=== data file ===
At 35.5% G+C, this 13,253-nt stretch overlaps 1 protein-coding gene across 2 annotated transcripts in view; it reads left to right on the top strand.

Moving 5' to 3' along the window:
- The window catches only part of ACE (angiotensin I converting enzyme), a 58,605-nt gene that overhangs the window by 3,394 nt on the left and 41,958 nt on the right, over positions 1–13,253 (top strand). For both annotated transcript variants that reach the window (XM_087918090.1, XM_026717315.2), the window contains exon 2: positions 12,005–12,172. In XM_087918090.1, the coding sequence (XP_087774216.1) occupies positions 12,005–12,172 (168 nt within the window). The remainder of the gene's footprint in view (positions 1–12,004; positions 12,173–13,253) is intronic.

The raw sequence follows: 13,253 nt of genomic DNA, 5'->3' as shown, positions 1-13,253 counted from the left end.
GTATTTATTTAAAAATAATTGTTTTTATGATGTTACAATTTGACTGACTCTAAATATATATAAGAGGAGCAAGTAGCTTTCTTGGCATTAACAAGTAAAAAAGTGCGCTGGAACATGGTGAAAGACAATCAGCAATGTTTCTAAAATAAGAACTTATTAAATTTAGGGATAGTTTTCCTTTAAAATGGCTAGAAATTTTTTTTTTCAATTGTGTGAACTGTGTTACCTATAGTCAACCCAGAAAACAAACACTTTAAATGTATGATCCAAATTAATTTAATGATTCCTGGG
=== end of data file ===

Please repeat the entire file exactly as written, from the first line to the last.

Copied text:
At 35.5% G+C, this 13,253-nt stretch overlaps 1 protein-coding gene across 2 annotated transcripts in view; it reads left to right on the top strand.

Moving 5' to 3' along the window:
- The window catches only part of ACE (angiotensin I converting enzyme), a 58,605-nt gene that overhangs the window by 3,394 nt on the left and 41,958 nt on the right, over positions 1–13,253 (top strand). For both annotated transcript variants that reach the window (XM_087918090.1, XM_026717315.2), the window contains exon 2: positions 12,005–12,172. In XM_087918090.1, the coding sequence (XP_087774216.1) occupies positions 12,005–12,172 (168 nt within the window). The remainder of the gene's footprint in view (positions 1–12,004; positions 12,173–13,253) is intronic.

The raw sequence follows: 13,253 nt of genomic DNA, 5'->3' as shown, positions 1-13,253 counted from the left end.
GTATTTATTTAAAAATAATTGTTTTTATGATGTTACAATTTGACTGACTCTAAATATATATAAGAGGAGCAAGTAGCTTTCTTGGCATTAACAAGTAAAAAAGTGCGCTGGAACATGGTGAAAGACAATCAGCAATGTTTCTAAAATAAGAACTTATTAAATTTAGGGATAGTTTTCCTTTAAAATGGCTAGAAATTTTTTTTTTCAATTGTGTGAACTGTGTTACCTATAGTCAACCCAGAAAACAAACACTTTAAATGTATGATCCAAATTAATTTAATGATTCCTGGG